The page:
For the first time, astronomers used supermassive black holes only after the Great Bang for measuring the rate of expansion of the Universe. Now, we have a greater mystery of our hands than the response that gives this effort.
It turns out that the universe is growing faster than expected. This could mean that the dark energy that is believed to promote the acceleration of this expansion, sometimes interpreted as the cosmological constant described by Albert Einstein, is not so cosmologically constant after all.
Instead, it could grow stronger.
The rate of expansion of the universe is called Hubble Constant, and it is incredibly difficult to determine. Each test seems to have a different result; Recently, Planck satellite data, measuring the cosmic microwave background, was set at 67.4 kilometers per second per megaparse, with uncertainty of less than 1 percent.
Other methods usually include the use of "standard candles", objects of known light such as cepheid variable stars or type Ia supernova, from which distance can be calculated on the basis of their absolute size.
Last year, the calculation of the cepheid variable of the star Hubble Constant resulted in a score of 73.5 kilometers (45.6 miles) per second per megaparsec. So, you can see why astronomers are continually tormenting this strange cosmic bear.
But a few years ago, astronomers realized that the distance to another object can be calculated accurately. Enter quasars, along with their black holes.
Quasars are among the brightest objects in the universe. Each of them is a galaxy that orbits the supermassive black hole actively feeding the material. Its light and radio shows are caused by a material around a black hole, called a accretion disk, which emits intense light and friction heat, as it spins like circulating water in brains.
They also emit X-rays and ultraviolet light; and, as the astronomers of Guido Rizaliti of the Università di Firenze, Italy and Elizabeta Luso from the University of Durham, Great Britain discovered, the ratio of these two wavelengths produced by a quasar varies depending on ultraviolet luminosity.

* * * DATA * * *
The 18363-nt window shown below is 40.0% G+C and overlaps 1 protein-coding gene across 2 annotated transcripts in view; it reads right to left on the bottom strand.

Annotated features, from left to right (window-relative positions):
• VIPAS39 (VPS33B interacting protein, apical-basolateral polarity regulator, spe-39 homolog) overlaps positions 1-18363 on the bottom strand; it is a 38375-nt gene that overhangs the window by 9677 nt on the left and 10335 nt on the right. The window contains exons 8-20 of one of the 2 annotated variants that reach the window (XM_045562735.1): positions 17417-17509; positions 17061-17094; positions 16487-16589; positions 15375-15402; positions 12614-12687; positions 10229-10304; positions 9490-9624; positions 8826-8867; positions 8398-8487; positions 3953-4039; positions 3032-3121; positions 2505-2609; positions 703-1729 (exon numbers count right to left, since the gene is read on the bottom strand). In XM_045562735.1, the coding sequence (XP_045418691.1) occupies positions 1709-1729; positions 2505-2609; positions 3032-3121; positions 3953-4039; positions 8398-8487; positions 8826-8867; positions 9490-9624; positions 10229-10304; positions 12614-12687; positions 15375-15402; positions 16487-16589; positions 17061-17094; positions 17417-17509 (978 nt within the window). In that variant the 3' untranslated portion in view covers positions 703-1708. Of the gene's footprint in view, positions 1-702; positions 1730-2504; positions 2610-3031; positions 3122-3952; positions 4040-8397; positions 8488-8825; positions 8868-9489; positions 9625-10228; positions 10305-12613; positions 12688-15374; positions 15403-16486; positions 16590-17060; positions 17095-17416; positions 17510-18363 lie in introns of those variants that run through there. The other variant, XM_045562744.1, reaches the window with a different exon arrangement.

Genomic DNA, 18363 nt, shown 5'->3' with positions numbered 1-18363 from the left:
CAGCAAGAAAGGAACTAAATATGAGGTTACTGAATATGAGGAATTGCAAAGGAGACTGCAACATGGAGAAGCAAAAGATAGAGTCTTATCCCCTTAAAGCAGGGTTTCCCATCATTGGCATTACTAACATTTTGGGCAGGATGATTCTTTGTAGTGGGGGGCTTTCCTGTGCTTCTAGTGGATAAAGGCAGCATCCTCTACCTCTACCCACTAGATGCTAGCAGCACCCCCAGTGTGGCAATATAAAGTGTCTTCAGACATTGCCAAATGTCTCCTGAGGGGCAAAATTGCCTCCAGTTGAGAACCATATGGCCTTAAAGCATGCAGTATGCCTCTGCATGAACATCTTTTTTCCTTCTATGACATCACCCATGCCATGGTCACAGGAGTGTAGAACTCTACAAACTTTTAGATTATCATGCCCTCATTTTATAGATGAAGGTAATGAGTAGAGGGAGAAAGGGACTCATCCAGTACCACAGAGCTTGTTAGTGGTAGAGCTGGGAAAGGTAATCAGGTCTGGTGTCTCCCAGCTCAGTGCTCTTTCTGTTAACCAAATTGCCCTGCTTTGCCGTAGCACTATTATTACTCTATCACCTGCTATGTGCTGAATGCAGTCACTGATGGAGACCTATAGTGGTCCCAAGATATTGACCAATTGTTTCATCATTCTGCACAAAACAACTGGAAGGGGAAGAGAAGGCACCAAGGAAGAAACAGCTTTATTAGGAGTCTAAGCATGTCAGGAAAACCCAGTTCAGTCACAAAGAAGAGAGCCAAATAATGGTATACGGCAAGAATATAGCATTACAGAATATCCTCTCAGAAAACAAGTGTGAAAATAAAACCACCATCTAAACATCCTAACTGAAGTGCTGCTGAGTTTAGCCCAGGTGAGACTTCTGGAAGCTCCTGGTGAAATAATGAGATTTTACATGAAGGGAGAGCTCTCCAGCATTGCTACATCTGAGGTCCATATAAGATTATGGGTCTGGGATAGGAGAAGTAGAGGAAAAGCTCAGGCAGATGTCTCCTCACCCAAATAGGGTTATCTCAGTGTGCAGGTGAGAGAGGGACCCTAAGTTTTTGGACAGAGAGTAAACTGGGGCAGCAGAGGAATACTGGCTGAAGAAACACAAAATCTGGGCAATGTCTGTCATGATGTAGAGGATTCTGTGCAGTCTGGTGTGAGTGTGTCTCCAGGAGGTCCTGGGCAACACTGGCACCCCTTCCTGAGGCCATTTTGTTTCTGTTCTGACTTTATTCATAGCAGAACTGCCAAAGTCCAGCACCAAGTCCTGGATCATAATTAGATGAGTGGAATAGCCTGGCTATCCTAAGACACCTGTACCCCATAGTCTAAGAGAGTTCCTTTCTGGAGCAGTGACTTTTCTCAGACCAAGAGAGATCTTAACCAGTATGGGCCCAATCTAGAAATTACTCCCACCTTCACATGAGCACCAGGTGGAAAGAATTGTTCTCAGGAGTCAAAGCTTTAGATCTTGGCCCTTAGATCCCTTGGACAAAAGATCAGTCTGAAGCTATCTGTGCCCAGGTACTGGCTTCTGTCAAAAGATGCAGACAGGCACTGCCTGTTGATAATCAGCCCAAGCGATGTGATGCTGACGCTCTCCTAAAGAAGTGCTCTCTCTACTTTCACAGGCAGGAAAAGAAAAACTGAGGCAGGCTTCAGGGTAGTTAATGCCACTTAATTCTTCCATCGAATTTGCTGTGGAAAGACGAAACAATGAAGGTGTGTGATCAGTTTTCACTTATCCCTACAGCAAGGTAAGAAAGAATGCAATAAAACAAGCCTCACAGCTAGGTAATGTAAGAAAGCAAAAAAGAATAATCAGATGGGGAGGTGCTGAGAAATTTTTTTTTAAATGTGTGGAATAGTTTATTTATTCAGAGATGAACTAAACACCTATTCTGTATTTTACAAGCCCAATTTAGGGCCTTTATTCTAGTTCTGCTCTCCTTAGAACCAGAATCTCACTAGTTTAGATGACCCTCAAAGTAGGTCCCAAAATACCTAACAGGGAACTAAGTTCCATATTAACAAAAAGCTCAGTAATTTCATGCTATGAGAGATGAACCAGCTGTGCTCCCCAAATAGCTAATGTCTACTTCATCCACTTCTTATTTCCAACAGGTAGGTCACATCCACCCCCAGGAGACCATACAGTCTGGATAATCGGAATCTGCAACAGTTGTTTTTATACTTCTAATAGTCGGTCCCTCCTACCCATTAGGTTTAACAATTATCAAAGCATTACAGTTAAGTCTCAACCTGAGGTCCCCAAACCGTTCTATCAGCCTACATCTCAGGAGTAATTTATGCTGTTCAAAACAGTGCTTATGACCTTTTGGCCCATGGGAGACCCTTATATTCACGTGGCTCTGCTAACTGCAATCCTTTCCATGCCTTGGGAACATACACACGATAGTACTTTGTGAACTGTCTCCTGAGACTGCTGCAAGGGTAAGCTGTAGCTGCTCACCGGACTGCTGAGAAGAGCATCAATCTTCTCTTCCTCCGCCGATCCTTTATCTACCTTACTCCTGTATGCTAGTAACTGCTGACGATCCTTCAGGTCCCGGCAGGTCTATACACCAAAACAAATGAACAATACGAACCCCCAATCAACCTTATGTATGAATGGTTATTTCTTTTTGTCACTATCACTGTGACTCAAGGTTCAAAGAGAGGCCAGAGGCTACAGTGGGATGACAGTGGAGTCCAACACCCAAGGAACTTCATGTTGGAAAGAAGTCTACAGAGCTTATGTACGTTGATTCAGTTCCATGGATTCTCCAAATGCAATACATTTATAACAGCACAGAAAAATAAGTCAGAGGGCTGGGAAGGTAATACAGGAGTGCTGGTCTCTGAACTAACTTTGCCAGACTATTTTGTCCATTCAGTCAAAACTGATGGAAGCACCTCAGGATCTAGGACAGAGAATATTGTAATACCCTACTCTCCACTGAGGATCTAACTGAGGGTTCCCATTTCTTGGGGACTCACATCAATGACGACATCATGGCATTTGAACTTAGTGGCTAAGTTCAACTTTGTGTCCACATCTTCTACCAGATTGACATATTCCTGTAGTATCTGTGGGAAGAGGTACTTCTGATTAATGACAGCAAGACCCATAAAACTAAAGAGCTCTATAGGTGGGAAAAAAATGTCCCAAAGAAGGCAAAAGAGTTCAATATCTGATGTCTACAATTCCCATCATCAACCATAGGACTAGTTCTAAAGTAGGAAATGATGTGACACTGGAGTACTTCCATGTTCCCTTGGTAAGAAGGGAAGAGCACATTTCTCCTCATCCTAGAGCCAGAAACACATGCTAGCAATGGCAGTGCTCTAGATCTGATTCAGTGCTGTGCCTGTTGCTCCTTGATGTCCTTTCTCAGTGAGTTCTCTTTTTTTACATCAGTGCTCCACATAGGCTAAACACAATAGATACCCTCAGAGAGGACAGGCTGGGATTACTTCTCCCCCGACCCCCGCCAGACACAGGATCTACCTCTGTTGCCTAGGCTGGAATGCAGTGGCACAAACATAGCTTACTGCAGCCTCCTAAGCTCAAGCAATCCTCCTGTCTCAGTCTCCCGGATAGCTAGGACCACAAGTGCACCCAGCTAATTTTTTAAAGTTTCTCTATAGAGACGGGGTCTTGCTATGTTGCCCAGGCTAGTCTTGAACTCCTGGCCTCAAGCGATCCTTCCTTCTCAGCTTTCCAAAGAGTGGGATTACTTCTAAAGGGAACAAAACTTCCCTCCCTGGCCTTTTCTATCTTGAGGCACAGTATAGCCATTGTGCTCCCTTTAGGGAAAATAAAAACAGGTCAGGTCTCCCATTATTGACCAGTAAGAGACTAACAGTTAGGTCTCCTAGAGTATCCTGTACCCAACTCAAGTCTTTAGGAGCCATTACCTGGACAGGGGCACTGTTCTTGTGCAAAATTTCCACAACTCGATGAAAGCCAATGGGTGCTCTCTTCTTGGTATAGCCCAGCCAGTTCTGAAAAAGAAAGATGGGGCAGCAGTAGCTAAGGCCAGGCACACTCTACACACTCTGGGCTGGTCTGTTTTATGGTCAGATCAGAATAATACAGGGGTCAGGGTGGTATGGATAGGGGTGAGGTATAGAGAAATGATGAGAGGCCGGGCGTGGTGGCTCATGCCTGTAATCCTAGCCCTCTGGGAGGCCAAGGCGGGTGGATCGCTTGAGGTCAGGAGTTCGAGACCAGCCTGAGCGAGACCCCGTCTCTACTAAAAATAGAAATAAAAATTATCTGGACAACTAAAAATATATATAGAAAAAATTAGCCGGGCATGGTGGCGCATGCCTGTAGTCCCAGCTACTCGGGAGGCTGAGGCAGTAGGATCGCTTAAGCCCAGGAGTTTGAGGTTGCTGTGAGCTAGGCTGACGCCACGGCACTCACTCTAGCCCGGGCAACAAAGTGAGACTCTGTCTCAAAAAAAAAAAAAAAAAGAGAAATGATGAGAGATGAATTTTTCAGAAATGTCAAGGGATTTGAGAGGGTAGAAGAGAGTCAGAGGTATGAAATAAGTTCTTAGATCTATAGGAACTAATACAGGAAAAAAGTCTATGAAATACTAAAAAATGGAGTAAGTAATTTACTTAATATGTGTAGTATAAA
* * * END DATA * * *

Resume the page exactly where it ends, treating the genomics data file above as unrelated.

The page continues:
Once this known light is known, as calculated from this relationship, the quasar can be used like any other standard candle.
And that means we can measure it farther back in the history of the universe.
"The use of quasars as standard candles has great potential because we can observe them at far greater distances than us from a type Ia supernova and so use them to explore much earlier eras in the history of the cosmos," Luso said.
The researchers compiled UV data for 1,598 quasars from just 1.1 billion to 2.3 billion years after the Big Bang and used their distances to calculate the rate of expansion of the early Universe.
They also crossed their results against the results of Ia-type supernatants covering the last 9 billion years, and found similar results when they overlap. But in the early Universe, where only the quasars offer measurements, there was a discrepancy between what they noticed and what was predicted on the basis of the standard cosmological model.
"We monitored the quasars back in just one billion years after the Big Bang, and we found that the rate of expansion of the universe to date is faster than we expected," Rizaliti said.
"This could mean that dark energy becomes stronger, because the cosmos becomes older."
We really do not know what the dark energy is – we can not see it or find it. It's just the name we give to an unknown repulsive force that seems to accelerate the expansion of the Universe over time.
(Based on that expansion rate, astrophysicists calculated that dark energy represents about 70 percent of the universe – so more precise expansion will give us a more precise calculation of dark energy.)
If the density of dark energy increases over time, scientists believe it would mean that this is not Einstein's cosmic constant after all. But it will explain strange numbers – and perhaps even the difference between Hubble Constant's previous results.
For now, there is still a lot of work to be done to test this result and see if there is a hard work.
"This model is quite interesting because it can solve two puzzles at once, but the jury is definitely not out and we will need to look at many more models in detail before we can solve this cosmic puzzle," Rizaliti said.
"Some scientists have suggested that new physics may be needed to explain this discrepancy, including the possibility that dark energy is growing with strength. Our new results agree with this proposal."
The team's research is published in the journal Nature Astronomy, and can be read in full on the arXiv printing resource.